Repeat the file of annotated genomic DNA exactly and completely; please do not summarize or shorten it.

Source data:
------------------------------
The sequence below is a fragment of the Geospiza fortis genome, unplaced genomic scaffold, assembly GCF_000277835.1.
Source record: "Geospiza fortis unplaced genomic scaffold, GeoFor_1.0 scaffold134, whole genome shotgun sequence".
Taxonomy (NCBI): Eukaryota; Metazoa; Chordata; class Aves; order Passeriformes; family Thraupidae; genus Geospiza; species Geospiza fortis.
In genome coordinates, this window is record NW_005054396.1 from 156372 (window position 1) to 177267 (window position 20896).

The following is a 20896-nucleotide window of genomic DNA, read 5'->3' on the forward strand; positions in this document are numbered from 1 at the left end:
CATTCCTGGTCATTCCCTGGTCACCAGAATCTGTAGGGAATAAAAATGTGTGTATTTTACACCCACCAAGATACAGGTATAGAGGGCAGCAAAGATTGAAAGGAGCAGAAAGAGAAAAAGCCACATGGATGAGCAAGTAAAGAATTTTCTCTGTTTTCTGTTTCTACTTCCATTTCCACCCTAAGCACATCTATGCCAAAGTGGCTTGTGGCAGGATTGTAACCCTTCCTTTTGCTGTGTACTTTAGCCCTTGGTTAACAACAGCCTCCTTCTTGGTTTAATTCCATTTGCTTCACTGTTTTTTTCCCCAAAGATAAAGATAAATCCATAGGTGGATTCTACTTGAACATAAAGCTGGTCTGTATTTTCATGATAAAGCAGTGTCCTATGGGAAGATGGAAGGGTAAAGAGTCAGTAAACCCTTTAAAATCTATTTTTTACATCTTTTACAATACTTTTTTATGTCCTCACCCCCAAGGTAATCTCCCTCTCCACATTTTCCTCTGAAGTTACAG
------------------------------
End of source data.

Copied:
The sequence below is a fragment of the Geospiza fortis genome, unplaced genomic scaffold, assembly GCF_000277835.1.
Source record: "Geospiza fortis unplaced genomic scaffold, GeoFor_1.0 scaffold134, whole genome shotgun sequence".
Taxonomy (NCBI): Eukaryota; Metazoa; Chordata; class Aves; order Passeriformes; family Thraupidae; genus Geospiza; species Geospiza fortis.
In genome coordinates, this window is record NW_005054396.1 from 156372 (window position 1) to 177267 (window position 20896).

The following is a 20896-nucleotide window of genomic DNA, read 5'->3' on the forward strand; positions in this document are numbered from 1 at the left end:
CATTCCTGGTCATTCCCTGGTCACCAGAATCTGTAGGGAATAAAAATGTGTGTATTTTACACCCACCAAGATACAGGTATAGAGGGCAGCAAAGATTGAAAGGAGCAGAAAGAGAAAAAGCCACATGGATGAGCAAGTAAAGAATTTTCTCTGTTTTCTGTTTCTACTTCCATTTCCACCCTAAGCACATCTATGCCAAAGTGGCTTGTGGCAGGATTGTAACCCTTCCTTTTGCTGTGTACTTTAGCCCTTGGTTAACAACAGCCTCCTTCTTGGTTTAATTCCATTTGCTTCACTGTTTTTTTCCCCAAAGATAAAGATAAATCCATAGGTGGATTCTACTTGAACATAAAGCTGGTCTGTATTTTCATGATAAAGCAGTGTCCTATGGGAAGATGGAAGGGTAAAGAGTCAGTAAACCCTTTAAAATCTATTTTTTACATCTTTTACAATACTTTTTTATGTCCTCACCCCCAAGGTAATCTCCCTCTCCACATTTTCCTCTGAAGTTACAG